While it’s possible to level many criticisms at MTV’s current programming – the lack of music on “music television”, the disappearance of my childhood VJs, to name a few – the network’s development of serious documentary-style reality programming is adding some unexpected depth to its schedule. Tapping into the fraught battleground of teenagers, sex, and teen pregnancy, 16 and Pregnant and Teen Mom attempt to turn an honest eye towards the day-to-day struggles of American teens – particularly teenage girls – as they become living consequences of the unresolved debate over teenagers’ access to information about sex, contraception, and romantic relationships.
The popularity of 16 and Pregnant and Teen Mom (season two debuted July 20 and continues to follow Maci, Amber, Farrah, and Catelynn from season one of 16 and Pregnant) speaks directly to MTV’s desire to participate in thoughtful storytelling and to a real social need to discuss what, exactly, teen pregnancy looks like, what social forces prompt it, and how it can be prevented.
When shows are presented in the manner of 16 and Pregnant and Teen Mom – as documentaries that privilege teenage voices over adult interference – some problems do arise. These problems crop up in moments when unwillingness to interrupt the narrative trumps teachable moments. Put even more directly, 16 and Pregnant and Teen Mom provide the audience with tons of information, but as two of the few judgment-free sources of information about sex, contraception, and relationships widely available to American teens, it becomes easy to wonder if these shows go far enough to educate their audiences.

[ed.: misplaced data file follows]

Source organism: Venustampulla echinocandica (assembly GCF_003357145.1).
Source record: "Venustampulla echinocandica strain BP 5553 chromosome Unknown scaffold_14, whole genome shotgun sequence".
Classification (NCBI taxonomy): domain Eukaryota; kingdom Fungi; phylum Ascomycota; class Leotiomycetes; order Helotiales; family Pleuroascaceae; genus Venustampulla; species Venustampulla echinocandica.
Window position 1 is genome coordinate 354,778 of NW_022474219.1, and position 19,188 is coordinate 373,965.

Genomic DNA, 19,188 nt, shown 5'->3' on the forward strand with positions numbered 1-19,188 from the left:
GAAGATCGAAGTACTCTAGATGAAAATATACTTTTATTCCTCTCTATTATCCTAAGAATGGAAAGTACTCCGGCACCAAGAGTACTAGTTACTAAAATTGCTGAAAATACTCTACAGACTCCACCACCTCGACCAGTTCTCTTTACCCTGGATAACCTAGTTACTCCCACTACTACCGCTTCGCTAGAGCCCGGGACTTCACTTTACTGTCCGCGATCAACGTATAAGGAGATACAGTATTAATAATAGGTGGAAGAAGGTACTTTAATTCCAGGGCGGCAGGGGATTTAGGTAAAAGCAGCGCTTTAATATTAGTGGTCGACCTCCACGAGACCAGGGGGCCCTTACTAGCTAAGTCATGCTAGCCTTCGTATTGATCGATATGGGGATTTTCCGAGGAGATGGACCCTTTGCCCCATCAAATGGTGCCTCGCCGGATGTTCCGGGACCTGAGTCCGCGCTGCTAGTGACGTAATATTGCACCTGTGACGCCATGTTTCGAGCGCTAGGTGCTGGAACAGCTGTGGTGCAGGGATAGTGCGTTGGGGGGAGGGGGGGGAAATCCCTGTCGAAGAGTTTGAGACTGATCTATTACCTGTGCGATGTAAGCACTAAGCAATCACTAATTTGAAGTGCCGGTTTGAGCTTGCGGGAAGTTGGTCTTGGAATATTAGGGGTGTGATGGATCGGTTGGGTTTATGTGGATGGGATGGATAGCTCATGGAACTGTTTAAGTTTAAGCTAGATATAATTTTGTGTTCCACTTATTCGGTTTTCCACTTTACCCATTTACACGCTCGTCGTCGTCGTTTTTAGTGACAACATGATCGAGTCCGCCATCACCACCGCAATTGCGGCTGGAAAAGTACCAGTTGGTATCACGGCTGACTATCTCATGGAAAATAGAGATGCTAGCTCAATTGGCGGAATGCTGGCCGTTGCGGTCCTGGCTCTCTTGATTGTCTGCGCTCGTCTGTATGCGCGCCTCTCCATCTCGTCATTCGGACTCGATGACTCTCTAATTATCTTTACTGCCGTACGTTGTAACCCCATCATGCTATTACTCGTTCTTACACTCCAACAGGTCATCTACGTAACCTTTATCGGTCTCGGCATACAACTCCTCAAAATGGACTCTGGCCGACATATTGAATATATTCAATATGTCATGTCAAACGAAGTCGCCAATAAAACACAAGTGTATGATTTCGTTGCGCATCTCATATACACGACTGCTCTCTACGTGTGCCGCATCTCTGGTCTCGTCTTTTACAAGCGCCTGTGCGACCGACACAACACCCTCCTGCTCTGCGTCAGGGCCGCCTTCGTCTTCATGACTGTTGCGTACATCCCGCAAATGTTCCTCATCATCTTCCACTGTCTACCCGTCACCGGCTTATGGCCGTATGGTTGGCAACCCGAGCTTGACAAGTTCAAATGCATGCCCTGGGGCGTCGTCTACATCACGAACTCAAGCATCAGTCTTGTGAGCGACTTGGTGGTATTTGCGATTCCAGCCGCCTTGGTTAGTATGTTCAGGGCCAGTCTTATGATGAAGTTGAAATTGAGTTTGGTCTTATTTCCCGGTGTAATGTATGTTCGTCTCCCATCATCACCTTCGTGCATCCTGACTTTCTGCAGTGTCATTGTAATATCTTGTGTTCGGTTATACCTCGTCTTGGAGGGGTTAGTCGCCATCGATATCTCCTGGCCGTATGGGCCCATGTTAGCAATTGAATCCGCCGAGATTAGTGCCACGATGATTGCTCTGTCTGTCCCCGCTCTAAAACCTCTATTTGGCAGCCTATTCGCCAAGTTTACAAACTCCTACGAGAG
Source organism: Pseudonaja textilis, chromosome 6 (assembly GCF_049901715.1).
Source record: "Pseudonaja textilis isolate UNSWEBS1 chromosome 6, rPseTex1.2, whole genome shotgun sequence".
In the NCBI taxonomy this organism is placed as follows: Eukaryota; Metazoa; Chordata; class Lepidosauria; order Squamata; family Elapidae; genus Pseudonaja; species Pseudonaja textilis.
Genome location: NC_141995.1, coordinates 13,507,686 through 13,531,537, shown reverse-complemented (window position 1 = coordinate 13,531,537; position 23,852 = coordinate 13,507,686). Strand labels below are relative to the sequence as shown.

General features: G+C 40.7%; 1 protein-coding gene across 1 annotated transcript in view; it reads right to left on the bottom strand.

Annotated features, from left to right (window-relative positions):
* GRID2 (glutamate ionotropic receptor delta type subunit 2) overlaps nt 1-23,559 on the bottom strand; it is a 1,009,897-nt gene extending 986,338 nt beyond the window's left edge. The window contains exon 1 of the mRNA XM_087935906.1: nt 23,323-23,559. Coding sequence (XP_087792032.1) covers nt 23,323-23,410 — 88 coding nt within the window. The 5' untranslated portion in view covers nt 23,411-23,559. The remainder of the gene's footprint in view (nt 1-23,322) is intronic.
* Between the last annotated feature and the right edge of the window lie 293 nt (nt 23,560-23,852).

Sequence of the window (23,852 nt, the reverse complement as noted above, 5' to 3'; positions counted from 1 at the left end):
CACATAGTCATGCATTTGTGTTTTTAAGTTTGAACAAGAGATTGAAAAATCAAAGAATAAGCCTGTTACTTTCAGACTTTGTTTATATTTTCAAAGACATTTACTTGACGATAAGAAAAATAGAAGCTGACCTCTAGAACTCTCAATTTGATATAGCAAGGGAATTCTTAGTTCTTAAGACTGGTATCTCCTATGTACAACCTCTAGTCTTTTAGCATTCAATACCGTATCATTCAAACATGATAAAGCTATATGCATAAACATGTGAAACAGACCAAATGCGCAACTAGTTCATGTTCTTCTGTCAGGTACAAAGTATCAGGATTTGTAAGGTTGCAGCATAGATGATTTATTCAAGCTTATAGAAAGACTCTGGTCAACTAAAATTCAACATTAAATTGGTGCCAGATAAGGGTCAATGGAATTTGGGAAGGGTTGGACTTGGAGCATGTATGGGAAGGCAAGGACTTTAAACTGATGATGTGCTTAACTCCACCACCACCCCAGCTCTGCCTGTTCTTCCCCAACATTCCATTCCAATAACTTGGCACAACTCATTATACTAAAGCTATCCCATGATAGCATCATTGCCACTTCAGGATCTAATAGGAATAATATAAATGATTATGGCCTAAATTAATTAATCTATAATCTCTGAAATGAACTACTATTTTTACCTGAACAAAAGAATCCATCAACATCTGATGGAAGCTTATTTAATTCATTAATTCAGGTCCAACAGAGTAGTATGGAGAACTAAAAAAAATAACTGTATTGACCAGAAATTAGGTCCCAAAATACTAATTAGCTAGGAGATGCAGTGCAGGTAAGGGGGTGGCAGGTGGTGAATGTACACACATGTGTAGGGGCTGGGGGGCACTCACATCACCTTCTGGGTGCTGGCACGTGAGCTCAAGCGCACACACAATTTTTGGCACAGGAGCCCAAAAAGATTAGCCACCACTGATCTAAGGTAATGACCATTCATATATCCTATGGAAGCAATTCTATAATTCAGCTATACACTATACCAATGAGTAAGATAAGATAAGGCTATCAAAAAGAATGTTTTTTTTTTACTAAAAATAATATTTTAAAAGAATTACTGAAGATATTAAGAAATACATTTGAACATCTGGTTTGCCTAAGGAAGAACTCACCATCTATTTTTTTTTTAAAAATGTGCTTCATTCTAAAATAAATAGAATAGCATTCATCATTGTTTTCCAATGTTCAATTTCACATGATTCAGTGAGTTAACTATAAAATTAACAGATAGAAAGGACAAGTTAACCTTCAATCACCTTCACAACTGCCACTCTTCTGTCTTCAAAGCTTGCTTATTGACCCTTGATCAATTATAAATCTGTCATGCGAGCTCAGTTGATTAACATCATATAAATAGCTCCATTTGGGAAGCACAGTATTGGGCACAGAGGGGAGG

The power of the 16 and Pregnant/Teen Mom franchise lies in the shows’ commitment to reality and high production values. The unobtrusive filming style of both programs allows viewers to feel as though they’ve been invited into the lives of the young women featured each week. The editing and the Juno-esque illustrations give the show a unique look and a carefully crafted style that reads as teenage, but not childish.